502 – First order (or predicate) logic

September 28, 2009

These notes cover in some more detail what the textbook discusses in Chapter 5. Some details of my presentation will be different in irrelevant ways from the details in the book. I will be somewhat terse in terms of examples. Let me know if you feel that they are sorely needed, and I’ll amend the notes accordingly.

Predicate logic extends propositional logic in that we now allow the presence of quantifiers, and therefore we also allow the presence of statements that depend on variables. This complicates the definition of semantics, and also introduces additional complications at the syntactic level. On the other hand, this new flexibility allows us to code in straightforward ways many theories actually used in practice. Set theory is but on example of a theory that can be formalized in this context, and we will see others.

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598 – Structuring mathematical proofs

September 27, 2009

Here is a link to Uri Leron’s paper Structuring Mathematical Proofs, The American Mathematical Monthly 90 (3), (Mar., 1983), 174-185. Dr. Leron talks here about the non-linear nature of proofs (remember the examples I mentioned from Szemeredi and Shelah) and discusses what he calls the “structural method.” It is worth keeping in mind his ideas as you continue through graduate school, and especially when faced with the tasks of giving a talk or writing up your results (even if you disagree with him). 

The basic idea of the structural method is that proofs should perhaps be presented in levels, each giving at least an outline of a complete argument. As you descend through the levels, you fill in details. It is a fairly natural approach (like dividing a result into a series of lemmas), and it has the advantage that it helps the audience understand where the argument is going and have a better global picture of what is going on. It is also harder than one would think, in actual practice, to organize one’s arguments according to this method and, even if just for practice, I find it useful every now and then to see how to present a result, even one whose proof I understand fairly well, following this approach rather than the more standard linear technique.

502 – Completeness

September 25, 2009

1. Preliminaries

Just as with propositional logic, one can define a proof system for first order logic. We first need two definitions.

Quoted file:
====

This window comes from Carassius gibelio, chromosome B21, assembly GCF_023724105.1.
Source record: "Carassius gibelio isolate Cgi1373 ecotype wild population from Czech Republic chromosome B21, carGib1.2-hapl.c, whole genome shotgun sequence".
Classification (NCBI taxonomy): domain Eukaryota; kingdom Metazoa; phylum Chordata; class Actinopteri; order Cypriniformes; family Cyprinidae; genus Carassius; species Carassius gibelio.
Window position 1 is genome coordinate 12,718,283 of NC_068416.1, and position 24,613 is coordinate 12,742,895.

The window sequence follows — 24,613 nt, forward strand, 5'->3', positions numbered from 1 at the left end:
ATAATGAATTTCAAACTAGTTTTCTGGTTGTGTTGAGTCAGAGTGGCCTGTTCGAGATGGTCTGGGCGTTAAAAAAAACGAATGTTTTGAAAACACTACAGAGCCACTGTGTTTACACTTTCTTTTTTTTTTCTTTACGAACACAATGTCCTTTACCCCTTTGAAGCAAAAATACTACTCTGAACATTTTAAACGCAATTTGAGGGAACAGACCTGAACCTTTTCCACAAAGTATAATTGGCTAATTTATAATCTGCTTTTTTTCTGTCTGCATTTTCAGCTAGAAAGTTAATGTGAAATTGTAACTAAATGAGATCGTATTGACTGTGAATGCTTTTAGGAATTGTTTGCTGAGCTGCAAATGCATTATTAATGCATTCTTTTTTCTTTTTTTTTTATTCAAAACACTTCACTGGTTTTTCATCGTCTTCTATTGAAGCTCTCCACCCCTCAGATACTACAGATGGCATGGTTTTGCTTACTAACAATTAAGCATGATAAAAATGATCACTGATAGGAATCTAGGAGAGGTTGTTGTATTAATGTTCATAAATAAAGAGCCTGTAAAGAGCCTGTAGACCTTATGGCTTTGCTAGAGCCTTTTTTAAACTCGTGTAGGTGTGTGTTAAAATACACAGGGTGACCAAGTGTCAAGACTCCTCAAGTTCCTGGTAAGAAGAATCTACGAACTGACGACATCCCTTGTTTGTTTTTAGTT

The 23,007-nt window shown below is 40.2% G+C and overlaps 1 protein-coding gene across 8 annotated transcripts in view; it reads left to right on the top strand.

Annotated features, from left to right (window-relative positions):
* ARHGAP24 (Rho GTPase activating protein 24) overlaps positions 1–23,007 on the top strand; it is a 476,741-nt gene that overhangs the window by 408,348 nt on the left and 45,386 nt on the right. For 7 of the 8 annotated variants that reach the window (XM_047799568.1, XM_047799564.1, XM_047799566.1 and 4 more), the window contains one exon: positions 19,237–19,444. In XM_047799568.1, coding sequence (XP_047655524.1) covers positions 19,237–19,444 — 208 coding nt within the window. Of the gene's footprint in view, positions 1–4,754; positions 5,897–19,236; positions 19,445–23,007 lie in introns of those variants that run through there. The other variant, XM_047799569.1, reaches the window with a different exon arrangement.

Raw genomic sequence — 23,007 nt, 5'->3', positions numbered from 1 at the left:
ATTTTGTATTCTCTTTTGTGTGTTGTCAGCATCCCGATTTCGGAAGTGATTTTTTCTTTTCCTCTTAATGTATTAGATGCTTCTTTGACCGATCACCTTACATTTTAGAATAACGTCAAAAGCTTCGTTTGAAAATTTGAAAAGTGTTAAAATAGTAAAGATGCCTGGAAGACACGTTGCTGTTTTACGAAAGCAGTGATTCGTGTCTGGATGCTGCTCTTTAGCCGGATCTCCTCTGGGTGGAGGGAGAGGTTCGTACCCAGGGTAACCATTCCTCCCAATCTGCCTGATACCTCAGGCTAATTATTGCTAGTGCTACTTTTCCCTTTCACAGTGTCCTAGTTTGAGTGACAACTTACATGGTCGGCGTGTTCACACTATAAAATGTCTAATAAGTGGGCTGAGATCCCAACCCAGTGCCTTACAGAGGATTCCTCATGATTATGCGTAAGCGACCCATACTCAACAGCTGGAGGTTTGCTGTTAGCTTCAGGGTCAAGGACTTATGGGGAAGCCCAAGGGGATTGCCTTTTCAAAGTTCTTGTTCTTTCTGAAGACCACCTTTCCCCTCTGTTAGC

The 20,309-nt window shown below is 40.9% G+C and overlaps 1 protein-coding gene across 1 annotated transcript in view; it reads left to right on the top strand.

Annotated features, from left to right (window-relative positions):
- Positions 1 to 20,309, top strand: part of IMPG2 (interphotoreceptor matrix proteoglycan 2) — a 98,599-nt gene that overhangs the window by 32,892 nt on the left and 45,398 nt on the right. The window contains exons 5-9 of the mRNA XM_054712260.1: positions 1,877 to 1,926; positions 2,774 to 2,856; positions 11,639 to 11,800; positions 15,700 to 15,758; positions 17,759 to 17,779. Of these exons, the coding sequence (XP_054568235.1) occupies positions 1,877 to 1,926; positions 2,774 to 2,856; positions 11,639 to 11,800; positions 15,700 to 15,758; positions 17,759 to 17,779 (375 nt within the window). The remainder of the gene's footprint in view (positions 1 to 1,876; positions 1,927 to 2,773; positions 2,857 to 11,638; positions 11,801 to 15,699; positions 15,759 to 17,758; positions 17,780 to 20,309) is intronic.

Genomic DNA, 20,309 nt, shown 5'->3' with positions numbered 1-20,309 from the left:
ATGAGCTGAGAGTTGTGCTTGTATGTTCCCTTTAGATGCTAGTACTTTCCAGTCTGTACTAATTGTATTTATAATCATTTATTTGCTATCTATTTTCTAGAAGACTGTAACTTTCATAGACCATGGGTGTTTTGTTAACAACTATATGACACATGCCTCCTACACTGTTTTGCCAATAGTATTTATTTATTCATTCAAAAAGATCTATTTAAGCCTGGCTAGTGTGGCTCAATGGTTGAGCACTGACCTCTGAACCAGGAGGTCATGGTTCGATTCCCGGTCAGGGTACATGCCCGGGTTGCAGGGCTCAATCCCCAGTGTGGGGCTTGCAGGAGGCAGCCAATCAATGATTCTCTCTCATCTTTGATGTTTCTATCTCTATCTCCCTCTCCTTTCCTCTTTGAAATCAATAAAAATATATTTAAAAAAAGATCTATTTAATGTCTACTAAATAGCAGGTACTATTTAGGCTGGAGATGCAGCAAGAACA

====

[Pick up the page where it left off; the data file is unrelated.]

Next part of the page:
Definition 1 If {\phi} is a formula, a generalization of {\phi} is any formula of the form

\displaystyle \forall x_1\forall x_2\dots\forall x_n\,\phi.

(We are not requiring in the definition above that the {x_i} are different or that they are present in {\phi.})

Definition 2 Let {t} be a term, let {x} be a variable, and let {\phi} be a formula. We say that {t} is substitutable for {x} in {\phi} iff no free occurrence of {x} in {\phi} is within the scope of a quantifier {\exists z} or {\forall z} with {z} a variable occurring in {t.}

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175 – Midterm 1

September 25, 2009

Here is the midterm.

1. Hooke’s law says that the force required to stretch a spring a distance of x units from its natural length is given by F(x)=kx, where k is a constant that only depends on the spring.

We are told that for the spring of problem 1 we have F(2)=20, where units of distance are measured in meters, and forces in Newtons. This means that k2=20, or k=10. The work required to stretch the spring 10 m beyond its natural length is then \displaystyle \int_0^{10}10x\,dx=10x^2/2|^{10}_0=500 \,N\cdot m.

2. We are given a curve with equation x=\sqrt{2y-1} and asked to rotate about the y-axis the segment where 1/2\le y\le 2. To find the area of the resulting surface, we can consider splitting the surface into little shells. A typical `thin’ shell, at height y has surface  area 2\pi r\,ds where r is the radius of the shell, in this case just the value of x corresponding to y, i.e., \sqrt{2y-1}. Also, ds is here the arc length element, given by \sqrt{(x')^2+1}\,dy. 

We have: \displaystyle x'=\frac12(2y-1)^{-1/2}2=\frac1{\sqrt{2y-1}}, so \displaystyle (x')^2+1=\frac1{2y-1}+1=\frac{2y}{2y-1}.

Hence the requested area is given by \displaystyle\int_{1/2}^2 2\pi\sqrt{2y-1}\sqrt{\frac{2y}{2y-1}}\,dy=\int_{1/2}^2 2\pi\sqrt{2y}\,dy.

This expression reduces to \displaystyle 2\pi\sqrt2\,\frac23\,y^{3/2}|^2_{1/2}=2\pi\sqrt2\frac23\left(2\sqrt2-\frac1{2\sqrt2}\right)=\frac{14\pi}3.

3. We are given the region bounded by the curve y=\sqrt x and the lines y=2 and x=0. We rotate it about the x-axis, and are asked to find the volume of the resulting solid. A first attempt is to use the washer method. A typical thin washer consists of a slice of the solid for a fixed value of x and with thickness dx. Its volume is \pi (r_1^2-r_2^2)\,dx. Here, r_1 is the exterior radius, which in this case is always 2, and r_2 is the interior radius, given by y=\sqrt x. This means the washer contributes \pi(4-x)\,dx of the full volume, and adding all of them together we obtain \int_0^4 \pi(4-x)\,dx. The upper limit of 4 comes from observing that the curves y=2 and y=\sqrt x cross precisely at the point (4,2).

Unfortunately, this integral is not one of the given expressions.